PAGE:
posted by Wulfgar! at 2:51 PM on September 3, 2002


You seemed to have missed the Halloween connection above, Wulfgar. Twenty years of stories about razor-blades-in-the-apple and eventually people started to put crap in Halloween candy, at least according to Snopes. When I researched it in the 80's, via Best's doctoral thesis, no case had ever been documented. Halloween, the number one adult holdiay by per capita spending, got ruined for children by that myth. It's a sidebar to this discussion but it does illustrate that there are consequences to social narratives. Frightening children with our obsessions with stories about violence done to children, no matter how rare and diminishing these acts are in fact as compared to how all too common they are in the telling, I see not as a good thing.
posted by y2karl at 3:02 PM on September 3, 2002


y2karl, I didn't miss it. We're dealing with a story of an entire village that consented to a horrific crime; a real crime, not a Halloween fable. You can paint the comments here as "over-reactive" all you want (and I won't go too far to disagree with you). But you've said some things that are rather dismissive of the horror engendered by the case in point. We do need, want and tell stories to protect our chidren. The rational folk can tell when the townspeople are screaming "we must think of the children" and when there's a real threat. People do awful things. Telling the tale isn't necessarily frightening children, as using the power of verbal society to alert adults to what society will allow. This isn't voyeurism, as your links imply; its education about the behavior of the species.

(I have a nine year old niece, and I desperately miss the fact that she will never experience Halloween the way I did because of unlikely phantoms. But the beast that would hurt her is out there. It isn't that she knows that, its that I know that that's important.)
posted by Wulfgar! at 3:17 PM on September 3, 2002


I am afraid that I think these crimes are the rarest of crimes.

We could argue day in and day out about false memories opposed to actual molestation. However, these crimes against children are not rare. From my personal experience--most of the people involved have actual memories of the events and never went to therapy (though many of them should have). My grandmother was conceived by rape. She married my grandfather and they had six children (three girls and three boys). My grandfather molested all three daughters. My uncle molested one of his sisters. My father married my mother (who was molested by many different males in her family, most notably, her step father and her brother). They had three kids (my two older brothers and myself). My older brother molested me. Back on my fathers side of the family--I have 3 cousins (that we know about) who were molested by members of their family. Sadly, only one male in my family is actually serving time for his crimes (he molested girls at church, unrelated to us).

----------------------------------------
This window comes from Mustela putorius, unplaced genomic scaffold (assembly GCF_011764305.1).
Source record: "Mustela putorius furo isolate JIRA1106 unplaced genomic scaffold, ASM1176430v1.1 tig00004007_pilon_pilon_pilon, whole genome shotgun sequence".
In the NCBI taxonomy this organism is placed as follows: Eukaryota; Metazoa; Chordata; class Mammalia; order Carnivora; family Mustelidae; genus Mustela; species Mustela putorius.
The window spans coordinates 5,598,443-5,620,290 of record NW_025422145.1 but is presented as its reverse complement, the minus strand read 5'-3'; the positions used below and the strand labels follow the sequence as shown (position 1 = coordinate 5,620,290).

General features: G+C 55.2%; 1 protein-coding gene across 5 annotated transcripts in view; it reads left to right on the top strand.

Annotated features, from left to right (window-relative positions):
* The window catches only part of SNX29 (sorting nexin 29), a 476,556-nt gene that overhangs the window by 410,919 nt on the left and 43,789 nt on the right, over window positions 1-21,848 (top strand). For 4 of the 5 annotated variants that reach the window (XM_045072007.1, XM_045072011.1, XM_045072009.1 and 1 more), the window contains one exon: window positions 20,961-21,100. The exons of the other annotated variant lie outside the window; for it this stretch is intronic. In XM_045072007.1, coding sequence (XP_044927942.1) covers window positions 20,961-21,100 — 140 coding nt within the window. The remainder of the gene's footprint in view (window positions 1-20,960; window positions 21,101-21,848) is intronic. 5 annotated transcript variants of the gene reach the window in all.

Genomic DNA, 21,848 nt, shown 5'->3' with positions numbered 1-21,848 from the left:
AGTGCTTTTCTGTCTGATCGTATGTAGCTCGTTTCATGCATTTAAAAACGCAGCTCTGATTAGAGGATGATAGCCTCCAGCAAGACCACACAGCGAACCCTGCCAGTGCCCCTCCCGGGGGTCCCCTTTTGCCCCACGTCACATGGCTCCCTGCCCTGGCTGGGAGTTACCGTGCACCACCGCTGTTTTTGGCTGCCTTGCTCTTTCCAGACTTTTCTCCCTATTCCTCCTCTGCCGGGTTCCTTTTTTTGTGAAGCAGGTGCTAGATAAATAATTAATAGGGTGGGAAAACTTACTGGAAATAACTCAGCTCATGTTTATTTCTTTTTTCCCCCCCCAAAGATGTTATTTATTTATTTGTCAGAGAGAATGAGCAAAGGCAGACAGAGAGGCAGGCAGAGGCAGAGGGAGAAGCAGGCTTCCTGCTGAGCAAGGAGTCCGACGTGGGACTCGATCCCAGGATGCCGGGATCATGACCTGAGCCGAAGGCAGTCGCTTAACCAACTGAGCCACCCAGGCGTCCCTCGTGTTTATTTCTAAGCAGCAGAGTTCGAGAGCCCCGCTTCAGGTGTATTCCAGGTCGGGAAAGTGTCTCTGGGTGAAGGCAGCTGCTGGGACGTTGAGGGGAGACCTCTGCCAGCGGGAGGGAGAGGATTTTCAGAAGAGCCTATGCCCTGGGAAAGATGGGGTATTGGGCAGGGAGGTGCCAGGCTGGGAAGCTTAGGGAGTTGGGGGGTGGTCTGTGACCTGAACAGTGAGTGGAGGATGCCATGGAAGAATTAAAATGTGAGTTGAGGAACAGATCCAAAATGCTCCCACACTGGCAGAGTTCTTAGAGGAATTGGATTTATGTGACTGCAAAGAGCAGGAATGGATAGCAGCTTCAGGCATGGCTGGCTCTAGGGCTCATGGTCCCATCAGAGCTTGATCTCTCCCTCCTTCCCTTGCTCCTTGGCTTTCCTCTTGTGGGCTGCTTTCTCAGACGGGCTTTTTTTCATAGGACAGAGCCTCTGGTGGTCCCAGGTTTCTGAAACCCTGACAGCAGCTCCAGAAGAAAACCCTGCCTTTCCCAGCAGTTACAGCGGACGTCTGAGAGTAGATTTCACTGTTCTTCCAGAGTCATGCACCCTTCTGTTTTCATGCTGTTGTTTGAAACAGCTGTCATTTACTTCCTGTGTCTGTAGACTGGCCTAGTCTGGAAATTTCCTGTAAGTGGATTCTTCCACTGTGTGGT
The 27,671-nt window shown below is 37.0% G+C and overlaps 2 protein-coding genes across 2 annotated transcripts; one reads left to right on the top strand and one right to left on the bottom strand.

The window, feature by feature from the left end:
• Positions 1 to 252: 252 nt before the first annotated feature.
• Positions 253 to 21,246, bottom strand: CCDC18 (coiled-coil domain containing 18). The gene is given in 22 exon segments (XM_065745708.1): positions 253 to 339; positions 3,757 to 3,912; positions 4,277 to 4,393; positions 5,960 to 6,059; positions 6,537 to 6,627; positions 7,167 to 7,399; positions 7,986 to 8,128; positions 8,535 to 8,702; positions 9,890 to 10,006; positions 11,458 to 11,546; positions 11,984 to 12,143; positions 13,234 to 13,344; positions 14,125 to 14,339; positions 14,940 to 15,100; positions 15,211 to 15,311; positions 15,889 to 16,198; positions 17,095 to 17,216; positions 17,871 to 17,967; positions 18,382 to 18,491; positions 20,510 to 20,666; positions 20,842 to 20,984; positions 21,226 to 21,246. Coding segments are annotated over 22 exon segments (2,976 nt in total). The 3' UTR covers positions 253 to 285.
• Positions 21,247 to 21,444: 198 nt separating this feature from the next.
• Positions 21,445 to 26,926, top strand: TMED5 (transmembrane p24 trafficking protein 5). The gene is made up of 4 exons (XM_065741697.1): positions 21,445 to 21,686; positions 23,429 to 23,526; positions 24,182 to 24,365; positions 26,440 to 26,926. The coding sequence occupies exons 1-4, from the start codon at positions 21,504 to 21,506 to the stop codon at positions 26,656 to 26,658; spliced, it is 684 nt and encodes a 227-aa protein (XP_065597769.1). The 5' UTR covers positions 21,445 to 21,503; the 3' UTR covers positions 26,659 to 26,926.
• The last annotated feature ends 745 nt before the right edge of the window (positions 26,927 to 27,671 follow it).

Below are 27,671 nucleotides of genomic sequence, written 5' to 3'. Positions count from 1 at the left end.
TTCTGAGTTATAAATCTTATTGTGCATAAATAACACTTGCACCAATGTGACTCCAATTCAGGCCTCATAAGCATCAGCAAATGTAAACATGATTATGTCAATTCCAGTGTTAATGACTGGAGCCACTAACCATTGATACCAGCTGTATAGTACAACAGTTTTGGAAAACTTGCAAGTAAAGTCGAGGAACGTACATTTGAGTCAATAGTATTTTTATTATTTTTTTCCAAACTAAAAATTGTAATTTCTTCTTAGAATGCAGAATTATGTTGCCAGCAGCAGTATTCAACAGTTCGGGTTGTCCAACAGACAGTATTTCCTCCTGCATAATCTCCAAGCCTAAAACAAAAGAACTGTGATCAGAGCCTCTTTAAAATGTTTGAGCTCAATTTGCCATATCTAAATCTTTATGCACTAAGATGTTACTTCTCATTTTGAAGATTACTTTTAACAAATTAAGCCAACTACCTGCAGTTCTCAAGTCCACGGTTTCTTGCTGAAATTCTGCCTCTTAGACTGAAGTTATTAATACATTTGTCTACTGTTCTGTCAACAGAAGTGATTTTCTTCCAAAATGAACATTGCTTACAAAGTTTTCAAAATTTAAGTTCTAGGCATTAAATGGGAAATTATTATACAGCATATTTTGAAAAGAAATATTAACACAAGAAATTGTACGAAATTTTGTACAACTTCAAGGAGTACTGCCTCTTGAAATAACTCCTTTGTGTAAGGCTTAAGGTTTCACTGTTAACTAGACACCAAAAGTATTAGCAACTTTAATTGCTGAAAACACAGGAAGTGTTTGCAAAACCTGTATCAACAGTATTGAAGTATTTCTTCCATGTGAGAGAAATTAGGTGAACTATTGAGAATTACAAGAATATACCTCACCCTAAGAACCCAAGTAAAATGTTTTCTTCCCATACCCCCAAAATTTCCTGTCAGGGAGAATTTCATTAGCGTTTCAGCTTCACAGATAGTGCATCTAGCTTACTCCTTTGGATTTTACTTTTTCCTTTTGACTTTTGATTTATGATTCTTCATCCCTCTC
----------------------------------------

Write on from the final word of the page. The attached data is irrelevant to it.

Now, I will say that this is not "normal." But to insinuate that most molestation memories are implanted by uncaring parents or therapists is, in my experience, incredibly false and damaging. I hope these girls are put into a home where their history is understood and they can receive the help they need.

oh--hello to metafilter by the way *waves*
posted by nadawi at 4:02 PM on September 3, 2002


Howdy!
posted by Wulfgar! at 4:08 PM on September 3, 2002


Put the whole town in rehab... father too. It's the only answer.
posted by Witty at 5:11 PM on September 3, 2002


nadawi: I'm glad to hear from someone with first hand personal experience. Could you enlighten me, just what is meant by molestation? When does sexual curiosity and experimentation become molestation? Is this all age related, or does it have to do with the pressure or force it is accomplished, or, conversely, the degree of resistance that is overcome?
posted by semmi at 7:16 PM on September 3, 2002


But to insinuate that most molestation memories are implanted by uncaring parents or therapists is, in my experience, incredibly false and damaging.

And I made such an insinuation? I merely recited two anecdotes. You recited your anecdotes. Is your experience mored indicative of 'reality' than mine? Who knows? My personal experience of childhood is that all too often we are raised by werewolves. But I don't draw conclusions about the ordinary from my recollection of the extraordinary. Nor do I wave the banner of my unfortunate experiences as a badge of honor. Bad things happen ro people and, with luck and perseverance, people get over them. Or they choose to build an opera around them. I prefer the former course. In my opinion, sanctimonious porn-babble is an apt description for these sort of links and the ensuing threads.
posted by y2karl at 7:32 PM on September 3, 2002


dictionary.com says that molestation is "To subject to unwanted or improper sexual activity. " It can be defined many different ways...but it's not sexual curiosity when one of the parties is asleep and wakes up to the other muffling her and touching her in inappropriate ways. It's not experimentation when one has to threaten physical or emotional harm to get his way. In my case it was also age related. He was only three years older than me, but he was much larger and was always the sibling my parents left "in charge." we (my other brother and i) were taught to obey my eldest brother. i could give you all the gory details and list the numerous threats if you'd like.

basically, when one person uses his or her power (perceived or actual) to coerce another into sexual activity that the other person doesn't want or is too young to understand then it is molestation.
posted by nadawi at 7:34 PM on September 3, 2002


Nor do I wave the banner of my unfortunate experiences as a badge of honor.